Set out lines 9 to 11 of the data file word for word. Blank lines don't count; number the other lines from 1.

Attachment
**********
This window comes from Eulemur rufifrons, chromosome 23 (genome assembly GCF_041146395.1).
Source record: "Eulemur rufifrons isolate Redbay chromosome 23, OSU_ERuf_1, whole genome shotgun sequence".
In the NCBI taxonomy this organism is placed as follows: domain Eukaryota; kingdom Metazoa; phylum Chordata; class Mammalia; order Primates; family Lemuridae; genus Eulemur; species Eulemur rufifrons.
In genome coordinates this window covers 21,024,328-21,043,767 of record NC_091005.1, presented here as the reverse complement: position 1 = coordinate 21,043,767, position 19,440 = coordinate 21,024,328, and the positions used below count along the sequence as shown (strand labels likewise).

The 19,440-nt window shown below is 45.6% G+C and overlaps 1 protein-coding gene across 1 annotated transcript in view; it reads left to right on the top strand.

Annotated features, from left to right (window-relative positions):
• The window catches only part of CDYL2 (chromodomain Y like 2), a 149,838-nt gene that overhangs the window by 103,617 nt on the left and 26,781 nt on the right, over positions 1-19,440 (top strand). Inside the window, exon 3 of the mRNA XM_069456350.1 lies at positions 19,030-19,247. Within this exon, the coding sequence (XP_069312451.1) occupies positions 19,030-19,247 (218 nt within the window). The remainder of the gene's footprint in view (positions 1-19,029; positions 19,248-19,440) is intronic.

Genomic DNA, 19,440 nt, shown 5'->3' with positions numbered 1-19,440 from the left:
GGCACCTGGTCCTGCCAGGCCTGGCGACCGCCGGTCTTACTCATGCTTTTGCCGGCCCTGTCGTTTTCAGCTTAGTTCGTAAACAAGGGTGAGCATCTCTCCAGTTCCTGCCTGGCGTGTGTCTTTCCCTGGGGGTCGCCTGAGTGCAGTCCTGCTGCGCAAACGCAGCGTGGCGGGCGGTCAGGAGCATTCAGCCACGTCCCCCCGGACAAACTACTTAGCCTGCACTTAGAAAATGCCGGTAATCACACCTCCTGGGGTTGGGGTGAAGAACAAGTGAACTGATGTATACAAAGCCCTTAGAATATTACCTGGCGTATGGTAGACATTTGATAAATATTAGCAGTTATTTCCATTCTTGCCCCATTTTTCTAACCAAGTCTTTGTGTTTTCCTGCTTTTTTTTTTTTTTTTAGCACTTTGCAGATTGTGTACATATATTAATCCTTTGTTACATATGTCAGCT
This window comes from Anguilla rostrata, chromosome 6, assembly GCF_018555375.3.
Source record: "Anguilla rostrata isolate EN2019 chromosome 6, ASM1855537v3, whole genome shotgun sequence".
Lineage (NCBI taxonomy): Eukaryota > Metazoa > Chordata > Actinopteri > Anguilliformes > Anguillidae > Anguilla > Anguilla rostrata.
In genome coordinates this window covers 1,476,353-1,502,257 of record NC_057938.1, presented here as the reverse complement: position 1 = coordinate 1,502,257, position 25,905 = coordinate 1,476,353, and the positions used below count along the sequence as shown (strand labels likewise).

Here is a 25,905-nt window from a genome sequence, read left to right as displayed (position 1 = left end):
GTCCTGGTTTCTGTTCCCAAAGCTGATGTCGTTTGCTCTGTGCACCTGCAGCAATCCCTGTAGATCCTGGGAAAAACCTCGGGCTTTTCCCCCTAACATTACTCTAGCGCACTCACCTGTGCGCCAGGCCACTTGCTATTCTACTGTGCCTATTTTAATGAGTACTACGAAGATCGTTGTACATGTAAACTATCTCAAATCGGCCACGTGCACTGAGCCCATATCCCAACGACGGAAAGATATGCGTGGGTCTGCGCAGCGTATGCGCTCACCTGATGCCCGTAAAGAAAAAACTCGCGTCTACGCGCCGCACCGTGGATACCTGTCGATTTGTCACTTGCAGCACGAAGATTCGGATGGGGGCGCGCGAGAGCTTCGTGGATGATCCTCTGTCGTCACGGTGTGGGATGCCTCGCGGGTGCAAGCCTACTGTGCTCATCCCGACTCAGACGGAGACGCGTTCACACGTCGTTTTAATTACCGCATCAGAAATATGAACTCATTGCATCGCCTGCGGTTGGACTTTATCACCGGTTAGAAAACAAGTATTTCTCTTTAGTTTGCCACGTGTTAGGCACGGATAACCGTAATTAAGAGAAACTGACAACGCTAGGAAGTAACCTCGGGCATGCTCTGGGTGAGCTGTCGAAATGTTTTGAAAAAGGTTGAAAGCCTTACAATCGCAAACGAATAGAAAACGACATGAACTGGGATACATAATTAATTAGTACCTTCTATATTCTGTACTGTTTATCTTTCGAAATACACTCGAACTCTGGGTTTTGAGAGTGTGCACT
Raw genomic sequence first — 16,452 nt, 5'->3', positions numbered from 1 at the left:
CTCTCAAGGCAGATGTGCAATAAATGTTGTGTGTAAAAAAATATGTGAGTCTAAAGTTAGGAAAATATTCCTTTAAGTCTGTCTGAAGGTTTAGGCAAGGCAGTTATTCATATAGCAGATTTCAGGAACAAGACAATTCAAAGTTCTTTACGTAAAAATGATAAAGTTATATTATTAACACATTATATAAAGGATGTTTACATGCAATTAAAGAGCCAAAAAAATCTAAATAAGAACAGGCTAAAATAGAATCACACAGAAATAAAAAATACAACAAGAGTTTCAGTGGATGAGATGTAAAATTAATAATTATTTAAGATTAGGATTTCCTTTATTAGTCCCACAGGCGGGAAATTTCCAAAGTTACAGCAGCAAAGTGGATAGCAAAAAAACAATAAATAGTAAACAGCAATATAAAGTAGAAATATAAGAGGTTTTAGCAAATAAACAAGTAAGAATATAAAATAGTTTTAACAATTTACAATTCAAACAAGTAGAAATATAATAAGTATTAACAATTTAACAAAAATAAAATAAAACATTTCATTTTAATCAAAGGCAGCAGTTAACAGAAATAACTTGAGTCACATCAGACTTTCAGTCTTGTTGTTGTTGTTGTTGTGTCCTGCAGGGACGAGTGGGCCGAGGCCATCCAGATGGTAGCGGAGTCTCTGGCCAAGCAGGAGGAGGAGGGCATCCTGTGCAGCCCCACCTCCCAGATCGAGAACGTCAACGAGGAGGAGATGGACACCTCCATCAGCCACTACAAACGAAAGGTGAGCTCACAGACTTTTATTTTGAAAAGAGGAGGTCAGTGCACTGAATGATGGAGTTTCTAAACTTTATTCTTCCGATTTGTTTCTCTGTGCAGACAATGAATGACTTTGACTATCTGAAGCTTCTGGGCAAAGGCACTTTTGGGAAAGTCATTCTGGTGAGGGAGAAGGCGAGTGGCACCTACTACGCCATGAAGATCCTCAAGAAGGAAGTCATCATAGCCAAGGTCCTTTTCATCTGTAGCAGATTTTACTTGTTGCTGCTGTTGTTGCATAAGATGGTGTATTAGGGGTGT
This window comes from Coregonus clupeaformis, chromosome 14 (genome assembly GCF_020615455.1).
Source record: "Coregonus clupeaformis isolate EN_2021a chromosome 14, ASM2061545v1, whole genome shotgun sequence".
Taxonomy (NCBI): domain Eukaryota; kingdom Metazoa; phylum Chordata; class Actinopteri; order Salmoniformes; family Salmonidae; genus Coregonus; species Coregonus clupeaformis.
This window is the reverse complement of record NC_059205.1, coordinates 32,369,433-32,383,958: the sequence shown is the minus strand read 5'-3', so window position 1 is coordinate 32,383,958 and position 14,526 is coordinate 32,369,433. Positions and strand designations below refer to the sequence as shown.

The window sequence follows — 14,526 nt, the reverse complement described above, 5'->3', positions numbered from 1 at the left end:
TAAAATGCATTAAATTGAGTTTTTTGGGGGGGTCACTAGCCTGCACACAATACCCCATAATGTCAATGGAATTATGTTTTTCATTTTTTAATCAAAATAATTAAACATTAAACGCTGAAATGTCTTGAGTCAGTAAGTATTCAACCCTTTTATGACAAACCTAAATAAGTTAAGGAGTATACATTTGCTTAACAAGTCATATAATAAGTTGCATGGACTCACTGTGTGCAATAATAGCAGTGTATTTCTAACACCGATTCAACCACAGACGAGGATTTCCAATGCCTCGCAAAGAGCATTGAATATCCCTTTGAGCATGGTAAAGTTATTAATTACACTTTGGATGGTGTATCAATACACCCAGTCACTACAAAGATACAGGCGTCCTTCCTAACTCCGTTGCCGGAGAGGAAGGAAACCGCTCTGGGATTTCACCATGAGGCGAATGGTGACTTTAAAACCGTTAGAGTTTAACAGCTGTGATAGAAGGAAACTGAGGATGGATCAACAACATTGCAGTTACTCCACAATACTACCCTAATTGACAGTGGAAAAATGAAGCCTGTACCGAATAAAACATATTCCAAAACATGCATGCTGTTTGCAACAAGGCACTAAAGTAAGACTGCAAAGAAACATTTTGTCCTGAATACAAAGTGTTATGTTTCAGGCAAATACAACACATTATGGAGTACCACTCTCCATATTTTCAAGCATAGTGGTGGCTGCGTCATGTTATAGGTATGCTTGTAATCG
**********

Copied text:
GGCACCTGGTCCTGCCAGGCCTGGCGACCGCCGGTCTTACTCATGCTTTTGCCGGCCCTGTCGTTTTCAGCTTAGTTCGTAAACAAGGGTGAGCATCTCTCCAGTTCCTGCCTGGCGTGTGTCTTTCCCTGGGGGTCGCCTGAGTGCAGTCCTGCTGCGCAAACGCAGCGTGGCGGGCGGTCAGGAGCATTCAGCCACGTCCCCCCGGACAAACTACTTAGCCTGCACTTAGAAAATGCCGGTAATCACACCTCCTGGGGTTGGGGTGAAGAACAAGTGAACTGATGTATACAAAGCCCTTAGAATATTACCTGGCGTATGGTAGACATTTGATAAATATTAGCAGTTATTTCCATTCTTGCCCCATTTTTCTAACCAAGTCTTTGTGTTTTCCTGCTTTTTTTTTTTTTTTTAGCACTTTGCAGATTGTGTACATATATTAATCCTTTGTTACATATGTCAGCT
This window comes from Anguilla rostrata, chromosome 6, assembly GCF_018555375.3.
Source record: "Anguilla rostrata isolate EN2019 chromosome 6, ASM1855537v3, whole genome shotgun sequence".